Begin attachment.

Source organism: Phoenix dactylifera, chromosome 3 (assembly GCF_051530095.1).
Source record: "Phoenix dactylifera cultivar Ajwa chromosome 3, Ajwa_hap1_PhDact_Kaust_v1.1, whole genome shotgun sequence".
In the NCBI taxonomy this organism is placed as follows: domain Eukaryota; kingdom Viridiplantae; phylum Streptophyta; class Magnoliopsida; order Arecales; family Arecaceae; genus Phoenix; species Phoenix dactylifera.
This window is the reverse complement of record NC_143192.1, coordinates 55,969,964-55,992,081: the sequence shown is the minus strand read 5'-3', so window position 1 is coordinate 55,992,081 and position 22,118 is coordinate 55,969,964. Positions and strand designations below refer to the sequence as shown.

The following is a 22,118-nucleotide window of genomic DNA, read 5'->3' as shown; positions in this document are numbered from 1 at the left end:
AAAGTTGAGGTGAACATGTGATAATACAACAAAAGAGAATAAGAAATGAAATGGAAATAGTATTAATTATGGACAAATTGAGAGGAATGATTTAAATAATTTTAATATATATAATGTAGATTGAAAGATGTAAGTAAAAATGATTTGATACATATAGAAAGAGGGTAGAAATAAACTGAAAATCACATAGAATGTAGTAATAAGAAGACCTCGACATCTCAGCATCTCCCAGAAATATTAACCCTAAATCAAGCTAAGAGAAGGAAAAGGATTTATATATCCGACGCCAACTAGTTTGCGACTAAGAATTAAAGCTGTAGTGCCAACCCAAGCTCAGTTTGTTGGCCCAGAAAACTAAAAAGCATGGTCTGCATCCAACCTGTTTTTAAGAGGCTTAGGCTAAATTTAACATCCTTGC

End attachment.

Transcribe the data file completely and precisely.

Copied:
Source organism: Phoenix dactylifera, chromosome 3 (assembly GCF_051530095.1).
Source record: "Phoenix dactylifera cultivar Ajwa chromosome 3, Ajwa_hap1_PhDact_Kaust_v1.1, whole genome shotgun sequence".
In the NCBI taxonomy this organism is placed as follows: domain Eukaryota; kingdom Viridiplantae; phylum Streptophyta; class Magnoliopsida; order Arecales; family Arecaceae; genus Phoenix; species Phoenix dactylifera.
This window is the reverse complement of record NC_143192.1, coordinates 55,969,964-55,992,081: the sequence shown is the minus strand read 5'-3', so window position 1 is coordinate 55,992,081 and position 22,118 is coordinate 55,969,964. Positions and strand designations below refer to the sequence as shown.

The following is a 22,118-nucleotide window of genomic DNA, read 5'->3' as shown; positions in this document are numbered from 1 at the left end:
AAAGTTGAGGTGAACATGTGATAATACAACAAAAGAGAATAAGAAATGAAATGGAAATAGTATTAATTATGGACAAATTGAGAGGAATGATTTAAATAATTTTAATATATATAATGTAGATTGAAAGATGTAAGTAAAAATGATTTGATACATATAGAAAGAGGGTAGAAATAAACTGAAAATCACATAGAATGTAGTAATAAGAAGACCTCGACATCTCAGCATCTCCCAGAAATATTAACCCTAAATCAAGCTAAGAGAAGGAAAAGGATTTATATATCCGACGCCAACTAGTTTGCGACTAAGAATTAAAGCTGTAGTGCCAACCCAAGCTCAGTTTGTTGGCCCAGAAAACTAAAAAGCATGGTCTGCATCCAACCTGTTTTTAAGAGGCTTAGGCTAAATTTAACATCCTTGC